You know how they have those charities that give interview suits to the poor and disenfranchised? Every now and again I fantasize about doing the same with business cards. I figure, if you can’t afford the twenty bucks for a set of business cards, you’re pretty freaking hard up.

    Thanks for the comment – I’m glad you liked the post.

  3. says

    Well Well Well, You are a great writer and this is not because you have written something that is great but because you think in that way and this is a deep thoughts that you have converted in words and shared them with us. Its a very very very wonderful post. I have never seen people like you who thinks in this way. That is making you different and special from others. Keep posting such a nice topics, I would like to read more of your posts.

  4. says

    I can relate to all the goofups writers make – I see a ton of them in applications to our team every day.

    Number four on your list is the biggest problem writers have: QUIT WHINING ABOUT NOT HAVING MONEY. DO SOMETHING ABOUT IT.

    And then SPEND the money to improve! Writing is a business and a trade. If you want to be some artist in a dusty closet crying over rejection letters for the greatest works you’ve ever written, go ahead. Shut the door and shut up about it.

    If you want to make money and earn a living, act like an entrepreneur and a professional. Treat your craft like a business – because it IS.

  5. says

    Very valid points, Naomi!

    1. Treat it like a real business.

    I remember when Yahoo! launched their personalized email campaign, their tag line was: “Is you email ID STILL kooldude737-at-yahoo.com?”

    2. Get a real website.

    Totally agree! Your website is your visiting card!

    3. But act like a real person.

    If I read “Dear Sir” on a letter, I immediately categorize it as one of those Nigerian phishing emails.

    4. Spend some money.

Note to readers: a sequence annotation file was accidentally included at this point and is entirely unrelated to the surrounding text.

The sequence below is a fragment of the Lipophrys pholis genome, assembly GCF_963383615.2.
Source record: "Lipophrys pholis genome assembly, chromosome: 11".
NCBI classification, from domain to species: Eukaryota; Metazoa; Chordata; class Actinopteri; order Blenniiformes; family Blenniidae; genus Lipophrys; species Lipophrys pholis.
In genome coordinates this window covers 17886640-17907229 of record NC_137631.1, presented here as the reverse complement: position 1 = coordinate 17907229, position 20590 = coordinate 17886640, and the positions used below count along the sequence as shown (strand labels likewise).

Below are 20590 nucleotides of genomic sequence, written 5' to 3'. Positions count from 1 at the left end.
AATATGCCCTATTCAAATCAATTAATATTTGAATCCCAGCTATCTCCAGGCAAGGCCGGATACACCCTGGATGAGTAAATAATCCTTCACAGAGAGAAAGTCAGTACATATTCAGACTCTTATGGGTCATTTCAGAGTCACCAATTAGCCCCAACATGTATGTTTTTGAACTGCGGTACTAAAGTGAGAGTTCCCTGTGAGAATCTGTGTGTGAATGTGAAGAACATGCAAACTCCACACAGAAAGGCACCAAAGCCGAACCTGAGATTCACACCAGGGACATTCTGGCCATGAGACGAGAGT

I think the writers shy away from spending because the very act of writing does not call for an investment. I mean, if you’re manufacturing nuts and bolts, you need to buy a machine that produces them.. not so when you’re writing.

    5. Figure out what you’re good at, and tell people about it.

    The crying baby gets the most milk!

    BONUS TIP: For God’s sake, proofread.

    Well, I do’tn see a rael resaon to watse ttime poorfreading.

  6. Guy Sarsten says

    Is it just me or does this article seem a little angry?

    I’m not saying these points aren’t valid I’m just saying if you don’t like my email address move on we’re probably not a good match anyway.

  7. says

    Naomi all fantastic points! I think they could apply to alot of genres, for instance how many web designers are there out there that fail to grasp the need for a well designed functional website (No.2). Then expect clients to come knocking on their door!

    You have to spend money to make money, its not always necessarily true, but simple things like business cards, having a website designed/developed etc can have a beneficial impact on your business.

  8. says

    It’s taken me a while to get #5. When someone asks what I do, I now tell them I’m a freelance writer. I may add in that I own the company, depending on the situation. The fact that I can now do either with a straight face and no giddiness shows that I finally believe it myself!

  9. says

    Thanks, Naomi, good post.

    I might also add to the category on business cards: your blog or your online business may be virtual, but nothing about the effort or time you put into it is. This is your brand, this is your identity. Make an investment into professionalism and showing the world your value.

    And e-mail addresses, oy. Fluid branding is key. Keep all your online names in the same vein and if you publicize them or could at any time associate them with your identity, keep them professional. I know someone who I would hire in a second, but her e-mail address is an unfortunate “heroin_chic.” Could you scream warning any louder? You dishonor yourself and undermine your efforts at not getting your online identity in order.

    In short, you are how you appear, so make your best effort at being professional in any way that is associated with who you are and how you make your money.

    Maya Norton

  10. says

    Nice tips you have there. I do believe a lot of us are not doing it. Well we are not perfect. I believe nobody do things right in the first time. as long we are willing to learn and better our work than we will do just find. just continue to receive advice freely and get it done.

  11. says

    “Head on over to Nora Roberts’ site and you’ll find a typo on the homepage”.

    Found not only that one, but also on Joel Schettlers’ site:
    - punctuation problems on the “about” page.
    - “increasing” instead of “increasingly” in one of his featured articles (http://joelschettler.com/images/uploads/meet0309p006.pdf, third para).

    So, how big a fuss should we make about typos — and do some typos deserve more fuss than others?

  12. says

    The posts on this website are always great and other marketers like me should inspire to create such original content on a regular basis instead of paying computers or people who can barely write to post.